Alexandr Andoni, Ph.D.Columbia University
Interdisciplinary lectures are open to the public and are held at the Gerald D. Fischbach Auditorium at the Simons Foundation headquarters in New York City. Tea is served prior to each lecture.
How does one efficiently search for similar items in a large dataset, say, of images? This is a classic algorithmic task that arises when dealing with massive datasets. Its applications span many areas, including information retrieval, machine learning, data mining, computer vision, signal processing, bioinformatics, etc. For example, this task underlies the classic ‘nearest neighbor’ classification rule in machine learning. The natural solution for similarity search — to scan the entire dataset, comparing a given item to each item in the dataset — is prohibitively slow for modern datasets.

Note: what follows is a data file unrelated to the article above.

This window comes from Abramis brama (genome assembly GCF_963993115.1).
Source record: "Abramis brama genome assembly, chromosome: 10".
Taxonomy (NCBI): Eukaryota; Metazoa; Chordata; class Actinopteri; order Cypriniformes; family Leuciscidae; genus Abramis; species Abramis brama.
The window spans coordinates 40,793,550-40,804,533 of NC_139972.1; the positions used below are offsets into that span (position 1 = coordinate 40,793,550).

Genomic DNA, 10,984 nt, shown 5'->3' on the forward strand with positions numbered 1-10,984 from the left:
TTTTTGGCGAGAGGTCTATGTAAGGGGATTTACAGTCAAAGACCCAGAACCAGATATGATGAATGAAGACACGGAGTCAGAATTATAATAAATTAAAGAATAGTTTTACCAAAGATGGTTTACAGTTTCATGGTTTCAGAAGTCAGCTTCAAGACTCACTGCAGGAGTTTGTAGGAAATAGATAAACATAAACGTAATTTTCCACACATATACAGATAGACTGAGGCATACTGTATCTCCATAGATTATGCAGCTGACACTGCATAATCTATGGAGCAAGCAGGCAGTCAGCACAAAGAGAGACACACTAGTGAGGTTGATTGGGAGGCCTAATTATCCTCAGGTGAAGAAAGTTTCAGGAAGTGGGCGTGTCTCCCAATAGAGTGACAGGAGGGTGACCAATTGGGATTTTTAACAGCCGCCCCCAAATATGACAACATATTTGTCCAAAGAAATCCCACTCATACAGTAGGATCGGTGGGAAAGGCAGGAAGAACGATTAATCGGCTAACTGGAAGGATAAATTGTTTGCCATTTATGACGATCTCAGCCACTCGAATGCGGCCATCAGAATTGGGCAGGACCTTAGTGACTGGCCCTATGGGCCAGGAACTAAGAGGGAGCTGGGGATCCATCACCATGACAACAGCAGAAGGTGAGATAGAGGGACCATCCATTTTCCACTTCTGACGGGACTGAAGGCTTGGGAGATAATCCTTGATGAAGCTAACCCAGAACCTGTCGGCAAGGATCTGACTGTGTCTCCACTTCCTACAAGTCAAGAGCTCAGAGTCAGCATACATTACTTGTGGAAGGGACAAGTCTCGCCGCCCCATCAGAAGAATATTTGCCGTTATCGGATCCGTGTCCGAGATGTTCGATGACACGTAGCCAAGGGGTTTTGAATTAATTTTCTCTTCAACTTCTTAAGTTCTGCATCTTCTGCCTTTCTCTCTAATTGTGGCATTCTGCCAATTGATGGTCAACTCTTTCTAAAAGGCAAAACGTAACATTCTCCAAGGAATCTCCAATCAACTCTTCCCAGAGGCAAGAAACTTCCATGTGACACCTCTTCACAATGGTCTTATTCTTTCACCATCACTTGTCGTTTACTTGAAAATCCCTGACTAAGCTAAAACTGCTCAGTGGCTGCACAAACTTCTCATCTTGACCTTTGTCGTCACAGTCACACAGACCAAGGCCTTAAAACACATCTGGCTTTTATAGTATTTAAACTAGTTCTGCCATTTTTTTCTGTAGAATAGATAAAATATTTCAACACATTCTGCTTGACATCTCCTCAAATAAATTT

Alexandr Andoni will describe how efficient solutions for similarity search benefit from the tools and perspectives of high-dimensional geometry. The latter emerged as the natural language of similarity search: e.g., a 20 x 20 pixel image naturally corresponds to a 400-dimensional vector, one coordinate per pixel. Andoni will show how geometric tools such as dimension reduction and randomized space partitions enable efficient similarity search algorithms.